Employee satisfaction and retention can significantly affect a company’s bottom line, productivity, and future success, and Qualtrics’ Bill McMurray (pictured below), employee engagement programs can help as long as companies focus on company-wide adoption and executive buy-in.
Research by PwC has shown engaged employees are 87 per cent less likely to leave an organisation. The total cost of replacing an employee can be up to 213 per cent of their annual salary, according to the Centre for American Progress. This demonstrates the value of having employee engagement programs in place, but to make them work, it must be a company-wide initiative with executive buy-in.
Qualtrics has identified how to demonstrate the value of employee engagement initiatives for each stakeholder in the organisation:
Attaining company-wide commitment for an employee engagement program begins at the top, and it’s essential to have a committed executive sponsor to maintain any concerted initiative.
Presenting the value to senior leadership in a clearly defined manner, with a summary of potential action items and direct ties to the company’s bottom line, may assist program drivers in getting buy-in from their company’s executive team.
People managers are critical because they can drive change with direct reports, often more effectively than more senior executives. However, one of the biggest challenges for companies is getting people managers to feel involved in and act on employee engagement data and initiatives.
To get buy-in from people managers, drivers of the employee engagement program should focus less on the financial impact and demonstrate how engagement and pulse data can be used to drive continuous change and action within their teams.
Managers have responsibilities to both individual employees and the overall financial goals. Clearly communicating company vision, goals, and important metrics will attract people managers to become involved in the engagement program, especially if they have a very clear view of the metrics and progress through live dashboards.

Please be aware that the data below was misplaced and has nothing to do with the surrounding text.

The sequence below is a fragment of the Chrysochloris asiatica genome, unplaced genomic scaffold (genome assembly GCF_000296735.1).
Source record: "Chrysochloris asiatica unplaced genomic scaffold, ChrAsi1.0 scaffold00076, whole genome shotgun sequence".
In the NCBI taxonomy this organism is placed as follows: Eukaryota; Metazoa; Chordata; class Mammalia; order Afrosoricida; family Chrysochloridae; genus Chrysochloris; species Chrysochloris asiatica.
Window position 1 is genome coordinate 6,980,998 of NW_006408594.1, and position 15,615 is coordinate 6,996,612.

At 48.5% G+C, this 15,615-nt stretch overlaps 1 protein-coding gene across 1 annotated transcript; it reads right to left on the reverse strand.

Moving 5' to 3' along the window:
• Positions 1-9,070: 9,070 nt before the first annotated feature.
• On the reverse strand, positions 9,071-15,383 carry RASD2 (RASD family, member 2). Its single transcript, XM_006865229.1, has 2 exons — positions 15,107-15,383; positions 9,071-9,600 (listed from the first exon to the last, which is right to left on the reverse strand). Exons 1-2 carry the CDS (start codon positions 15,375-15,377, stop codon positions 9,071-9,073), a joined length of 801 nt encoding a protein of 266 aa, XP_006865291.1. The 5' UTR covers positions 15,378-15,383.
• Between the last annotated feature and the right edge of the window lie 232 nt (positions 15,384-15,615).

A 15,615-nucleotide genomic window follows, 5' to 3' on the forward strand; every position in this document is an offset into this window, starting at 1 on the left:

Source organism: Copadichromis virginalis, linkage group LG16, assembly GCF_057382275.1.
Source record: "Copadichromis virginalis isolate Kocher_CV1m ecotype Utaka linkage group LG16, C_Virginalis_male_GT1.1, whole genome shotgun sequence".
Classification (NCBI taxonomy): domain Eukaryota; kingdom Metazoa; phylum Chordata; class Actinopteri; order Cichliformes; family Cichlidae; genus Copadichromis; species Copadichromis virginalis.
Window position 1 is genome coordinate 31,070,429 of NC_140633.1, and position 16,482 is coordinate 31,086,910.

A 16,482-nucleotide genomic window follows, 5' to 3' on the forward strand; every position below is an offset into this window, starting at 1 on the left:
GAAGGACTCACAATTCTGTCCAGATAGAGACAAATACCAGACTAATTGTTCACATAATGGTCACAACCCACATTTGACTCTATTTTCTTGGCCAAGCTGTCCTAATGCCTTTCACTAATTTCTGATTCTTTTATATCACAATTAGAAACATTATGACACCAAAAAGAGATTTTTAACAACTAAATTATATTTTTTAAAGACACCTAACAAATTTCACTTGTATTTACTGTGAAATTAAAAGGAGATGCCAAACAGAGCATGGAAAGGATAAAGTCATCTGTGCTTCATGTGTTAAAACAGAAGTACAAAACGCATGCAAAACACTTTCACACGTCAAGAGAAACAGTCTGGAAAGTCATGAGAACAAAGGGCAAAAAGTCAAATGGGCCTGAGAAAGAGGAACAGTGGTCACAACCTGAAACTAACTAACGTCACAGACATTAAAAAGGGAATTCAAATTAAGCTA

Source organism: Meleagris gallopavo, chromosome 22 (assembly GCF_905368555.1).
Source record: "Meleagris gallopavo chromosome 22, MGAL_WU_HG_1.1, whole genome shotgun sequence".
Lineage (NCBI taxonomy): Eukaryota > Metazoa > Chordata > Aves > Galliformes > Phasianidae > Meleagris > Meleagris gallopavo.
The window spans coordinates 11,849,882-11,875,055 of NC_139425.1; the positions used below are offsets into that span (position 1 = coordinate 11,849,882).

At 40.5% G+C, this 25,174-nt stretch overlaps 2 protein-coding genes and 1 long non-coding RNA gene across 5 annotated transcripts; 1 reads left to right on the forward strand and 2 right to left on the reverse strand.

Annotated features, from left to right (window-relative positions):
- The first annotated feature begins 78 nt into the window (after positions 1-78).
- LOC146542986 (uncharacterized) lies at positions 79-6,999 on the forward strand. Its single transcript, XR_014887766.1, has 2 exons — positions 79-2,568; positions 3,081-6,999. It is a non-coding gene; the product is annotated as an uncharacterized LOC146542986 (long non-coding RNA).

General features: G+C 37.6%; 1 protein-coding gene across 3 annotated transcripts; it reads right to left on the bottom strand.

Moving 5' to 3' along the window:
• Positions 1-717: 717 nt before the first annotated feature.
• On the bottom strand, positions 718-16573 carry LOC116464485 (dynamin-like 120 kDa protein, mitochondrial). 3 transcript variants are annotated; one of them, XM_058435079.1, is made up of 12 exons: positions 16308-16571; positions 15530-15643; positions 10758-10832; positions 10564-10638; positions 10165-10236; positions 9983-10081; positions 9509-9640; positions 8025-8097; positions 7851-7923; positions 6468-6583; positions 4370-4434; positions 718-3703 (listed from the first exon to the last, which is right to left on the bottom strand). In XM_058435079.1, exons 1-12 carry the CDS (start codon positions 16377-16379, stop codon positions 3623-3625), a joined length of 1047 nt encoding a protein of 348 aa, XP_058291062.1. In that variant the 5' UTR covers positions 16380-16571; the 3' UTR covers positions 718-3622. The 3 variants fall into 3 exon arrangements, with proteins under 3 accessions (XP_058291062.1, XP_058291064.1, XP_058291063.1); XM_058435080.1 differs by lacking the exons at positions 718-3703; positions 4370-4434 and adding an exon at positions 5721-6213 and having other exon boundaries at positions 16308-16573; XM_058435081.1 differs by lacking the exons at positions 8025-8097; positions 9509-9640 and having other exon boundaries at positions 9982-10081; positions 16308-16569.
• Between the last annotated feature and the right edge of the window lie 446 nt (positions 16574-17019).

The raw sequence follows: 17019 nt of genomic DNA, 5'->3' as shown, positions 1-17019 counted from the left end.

If an engagement initiative begins but does not succeed, engagement rates among employees may fall lower than they were before the unfinished initiative started. To succeed at creating real change, program drivers need to build trust so employees know their candid and open feedback will actually make a difference. To build this trust, open communication is critical. An annual company-wide survey once a year, while important, will no longer cut it. Businesses must have multiple channels for employees to provide feedback throughout the year and must communicate their action plans addressing this feedback in almost real-time. Best practice is to provide a feedback channel across every stage of the employee life cycle, being interviews, on-boarding, training and development, through to departure. It is important to never take your finger off the pulse and more importantly, communicate and act on the feedback you receive.
Drivers of the employee engagement program need to choose a communication method that works best for their company’s culture and employees. When setting the program’s strategy and beginning to collect employee engagement feedback, program drivers need to remember to provide ongoing training for each group involved to keep information flowing and to stay focused on keeping the program sustainable.
Once the results of the engagement or pulse surveys are published, program drivers must share the results, including recommending actions that managers and leaders should take as a result of the data. Program drivers need to keep in mind that some engagement data may be sensitive so sharing the dashboard with all employees isn’t necessarily appropriate. However, by communicating action plans and measuring their success with pulse surveys, employees will recognise the value of an engagement program.